Pizzas, HiPPOs and social loafing: fostering innovation and empowering teams

In the realm of team dynamics, the concept of the ‘two-pizza team’ has gained significant attention since it was coined by Jeff Bezos in the early days of Amazon.

Supported by scientific literature including almost 50 years of research from J Richard Hackman, this construct emphasises the business value that can be unlocked by small, nimble teams that can, literally, be fed with just two pizzas.

And new research data from Slalom, conducted internationally across 14,000-plus respondents and 15 countries, has found this preference for connecting with a tight-knit group of between three and seven people remains a consistent motif for people themselves.

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Whichever lens you take to this, the rationale appears compelling.

Efficiency and innovation

One of the primary advantages of adopting the two-pizza-team mentality is the inherent efficiency and speed it promotes.

By keeping teams small, communication channels are streamlined, decision-making becomes more agile, and bureaucratic hurdles are minimised.

With fewer people involved, coordination and alignment become simpler, enabling teams to respond quickly to market demands and changing circumstances.

This speed and efficiency are critical in today's dynamic business environment, where organisations must adapt rapidly to a myriad of external pressures to stay competitive.

However, this construct also has a large part to play in fostering and enabling an innovation mindset throughout a business and within teams themselves.

Large groups can often suffer from innovation paralysis; decision-making becomes complex and the risk of consensus-driven mediocrity increases.

In contrast, two-pizza teams thrive on innovation.

With fewer voices in the room, and a focus on preventing groupthink and HiPPO – the tendency to defer to the 'highest-paid person’s opinion' – individuals are better able to contribute their distinctive perspectives and ideas, challenge those of others and establish an environment that promotes creativity, encourages risk-taking and sparks innovation.

Mitigating social loafing through collaboration and communication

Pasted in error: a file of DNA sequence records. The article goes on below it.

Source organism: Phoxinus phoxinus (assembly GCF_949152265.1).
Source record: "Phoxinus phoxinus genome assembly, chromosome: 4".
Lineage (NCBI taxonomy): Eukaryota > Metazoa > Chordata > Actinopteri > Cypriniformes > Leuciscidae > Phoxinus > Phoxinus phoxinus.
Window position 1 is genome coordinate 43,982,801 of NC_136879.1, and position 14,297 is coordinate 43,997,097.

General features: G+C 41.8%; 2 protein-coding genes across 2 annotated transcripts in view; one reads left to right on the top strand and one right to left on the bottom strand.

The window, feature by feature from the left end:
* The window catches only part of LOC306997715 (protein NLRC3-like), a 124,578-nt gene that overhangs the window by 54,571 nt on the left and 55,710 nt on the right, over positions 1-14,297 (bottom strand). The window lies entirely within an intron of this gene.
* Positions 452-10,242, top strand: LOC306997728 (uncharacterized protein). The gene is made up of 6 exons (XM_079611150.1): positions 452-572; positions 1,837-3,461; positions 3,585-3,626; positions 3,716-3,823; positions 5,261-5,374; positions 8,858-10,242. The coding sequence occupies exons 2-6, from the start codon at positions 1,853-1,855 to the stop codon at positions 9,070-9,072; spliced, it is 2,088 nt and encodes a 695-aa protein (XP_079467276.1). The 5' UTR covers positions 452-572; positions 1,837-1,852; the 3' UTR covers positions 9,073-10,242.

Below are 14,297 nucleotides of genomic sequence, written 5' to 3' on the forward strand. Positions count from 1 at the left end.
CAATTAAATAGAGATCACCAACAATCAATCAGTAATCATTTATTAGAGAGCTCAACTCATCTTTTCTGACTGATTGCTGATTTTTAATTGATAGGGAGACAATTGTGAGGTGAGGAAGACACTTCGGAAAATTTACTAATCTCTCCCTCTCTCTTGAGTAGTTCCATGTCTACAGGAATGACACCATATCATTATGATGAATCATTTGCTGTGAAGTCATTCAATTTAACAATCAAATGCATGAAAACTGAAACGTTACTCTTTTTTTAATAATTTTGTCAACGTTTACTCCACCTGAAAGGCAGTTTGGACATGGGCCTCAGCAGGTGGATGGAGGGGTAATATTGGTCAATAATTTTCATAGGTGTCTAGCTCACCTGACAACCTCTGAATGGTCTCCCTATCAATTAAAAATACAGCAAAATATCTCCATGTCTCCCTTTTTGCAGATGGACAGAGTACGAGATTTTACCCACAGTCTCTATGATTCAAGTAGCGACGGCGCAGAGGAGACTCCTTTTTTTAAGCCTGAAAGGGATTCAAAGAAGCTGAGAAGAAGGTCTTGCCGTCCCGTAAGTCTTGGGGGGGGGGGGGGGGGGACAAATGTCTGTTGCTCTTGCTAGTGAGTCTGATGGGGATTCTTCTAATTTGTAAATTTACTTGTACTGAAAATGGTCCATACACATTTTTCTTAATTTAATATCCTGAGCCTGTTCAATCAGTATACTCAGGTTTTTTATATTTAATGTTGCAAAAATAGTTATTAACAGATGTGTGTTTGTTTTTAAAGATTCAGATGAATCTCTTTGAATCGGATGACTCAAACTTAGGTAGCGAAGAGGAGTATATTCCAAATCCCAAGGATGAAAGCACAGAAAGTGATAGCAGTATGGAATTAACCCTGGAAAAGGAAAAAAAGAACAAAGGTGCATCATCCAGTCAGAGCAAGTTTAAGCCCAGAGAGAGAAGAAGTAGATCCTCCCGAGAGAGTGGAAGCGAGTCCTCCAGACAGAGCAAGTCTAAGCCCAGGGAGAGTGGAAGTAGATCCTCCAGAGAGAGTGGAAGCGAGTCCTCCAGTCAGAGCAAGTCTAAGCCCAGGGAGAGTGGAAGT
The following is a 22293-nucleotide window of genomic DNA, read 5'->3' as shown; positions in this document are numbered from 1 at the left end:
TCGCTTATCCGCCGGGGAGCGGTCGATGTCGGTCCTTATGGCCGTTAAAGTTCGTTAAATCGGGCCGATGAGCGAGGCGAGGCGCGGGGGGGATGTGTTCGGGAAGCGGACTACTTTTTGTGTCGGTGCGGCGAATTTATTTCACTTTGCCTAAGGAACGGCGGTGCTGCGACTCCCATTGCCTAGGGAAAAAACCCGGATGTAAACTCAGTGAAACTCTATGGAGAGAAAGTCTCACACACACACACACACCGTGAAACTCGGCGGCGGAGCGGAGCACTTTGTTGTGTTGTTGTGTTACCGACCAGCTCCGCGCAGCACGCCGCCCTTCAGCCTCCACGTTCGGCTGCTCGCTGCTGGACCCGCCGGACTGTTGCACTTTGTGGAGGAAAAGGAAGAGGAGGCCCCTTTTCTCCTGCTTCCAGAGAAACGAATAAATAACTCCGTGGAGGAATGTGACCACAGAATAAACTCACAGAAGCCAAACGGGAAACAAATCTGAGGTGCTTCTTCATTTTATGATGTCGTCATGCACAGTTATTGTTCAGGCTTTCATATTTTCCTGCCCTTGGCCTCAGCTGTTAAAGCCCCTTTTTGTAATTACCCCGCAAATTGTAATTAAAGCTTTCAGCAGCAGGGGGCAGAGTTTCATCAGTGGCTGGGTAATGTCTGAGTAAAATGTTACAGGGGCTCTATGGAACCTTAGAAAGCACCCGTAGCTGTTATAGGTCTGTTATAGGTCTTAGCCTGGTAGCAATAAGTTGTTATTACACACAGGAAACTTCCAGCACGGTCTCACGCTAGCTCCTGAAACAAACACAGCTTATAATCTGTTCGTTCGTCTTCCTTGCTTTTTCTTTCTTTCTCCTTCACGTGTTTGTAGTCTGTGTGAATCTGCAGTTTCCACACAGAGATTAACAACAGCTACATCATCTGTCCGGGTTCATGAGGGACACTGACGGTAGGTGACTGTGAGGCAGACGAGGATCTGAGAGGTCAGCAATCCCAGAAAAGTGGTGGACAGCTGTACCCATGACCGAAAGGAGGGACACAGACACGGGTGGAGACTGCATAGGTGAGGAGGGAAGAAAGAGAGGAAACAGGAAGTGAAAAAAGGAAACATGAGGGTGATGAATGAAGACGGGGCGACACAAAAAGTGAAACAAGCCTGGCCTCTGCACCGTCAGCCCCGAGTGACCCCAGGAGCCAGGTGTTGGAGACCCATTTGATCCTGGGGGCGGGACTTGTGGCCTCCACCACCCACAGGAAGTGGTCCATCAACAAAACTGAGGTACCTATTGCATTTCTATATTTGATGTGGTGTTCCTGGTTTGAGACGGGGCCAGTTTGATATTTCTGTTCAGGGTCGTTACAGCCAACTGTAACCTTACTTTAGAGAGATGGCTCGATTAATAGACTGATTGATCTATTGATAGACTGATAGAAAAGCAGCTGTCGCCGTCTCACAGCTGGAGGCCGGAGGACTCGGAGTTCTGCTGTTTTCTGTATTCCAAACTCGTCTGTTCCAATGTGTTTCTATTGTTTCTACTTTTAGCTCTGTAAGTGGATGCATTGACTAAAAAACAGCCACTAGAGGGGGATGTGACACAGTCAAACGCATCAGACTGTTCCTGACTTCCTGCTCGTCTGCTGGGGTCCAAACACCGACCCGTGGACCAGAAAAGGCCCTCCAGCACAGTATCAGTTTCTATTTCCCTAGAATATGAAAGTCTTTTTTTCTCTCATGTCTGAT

Small, efficiently run teams also foster a culture where each team member has a greater sense of ownership and accountability.

This recognition of unique roles and responsibilities mitigates the effect of ‘social loafing’ – cases where individuals feel like their contributions are seen as less valuable or notable because of the number of people sharing the same task.

In contrast, the two-pizza-team mentality fosters a sense of purpose and value for each team member.

With fewer individuals involved, team members are more likely to feel personally invested in the team's success, as their contributions have a more direct and significant impact.

This enhanced accountability and recognition of individual efforts promote a more engaged and committed workforce.

The smaller size of two-pizza teams also facilitates better collaboration and communication.

With fewer members, teams can build stronger relationships, understand each other's strengths, and leverage their collective expertise effectively.

Communication lines remain open and efficient due to the absence of hierarchical barriers, promoting a free flow of ideas and knowledge-sharing, enabling teams to capitalise on the diverse skills and perspectives of their members.

The two-pizza-team mentality offers numerous benefits that can significantly impact team dynamics and outcomes.

By emphasising speed to value, innovation, ownership, and mitigating social loafing, organisations can harness the power of smaller teams to drive productivity and foster a culture of employee empowerment.

While larger teams may have their place in certain contexts, the two-pizza-team approach has proven to be an effective strategy for unleashing the full potential of team members and achieving remarkable results, and from a people perspective, is proven to be a preference for individuals globally.

Sonali Fenner is managing director of Strategy and Innovation at Slalom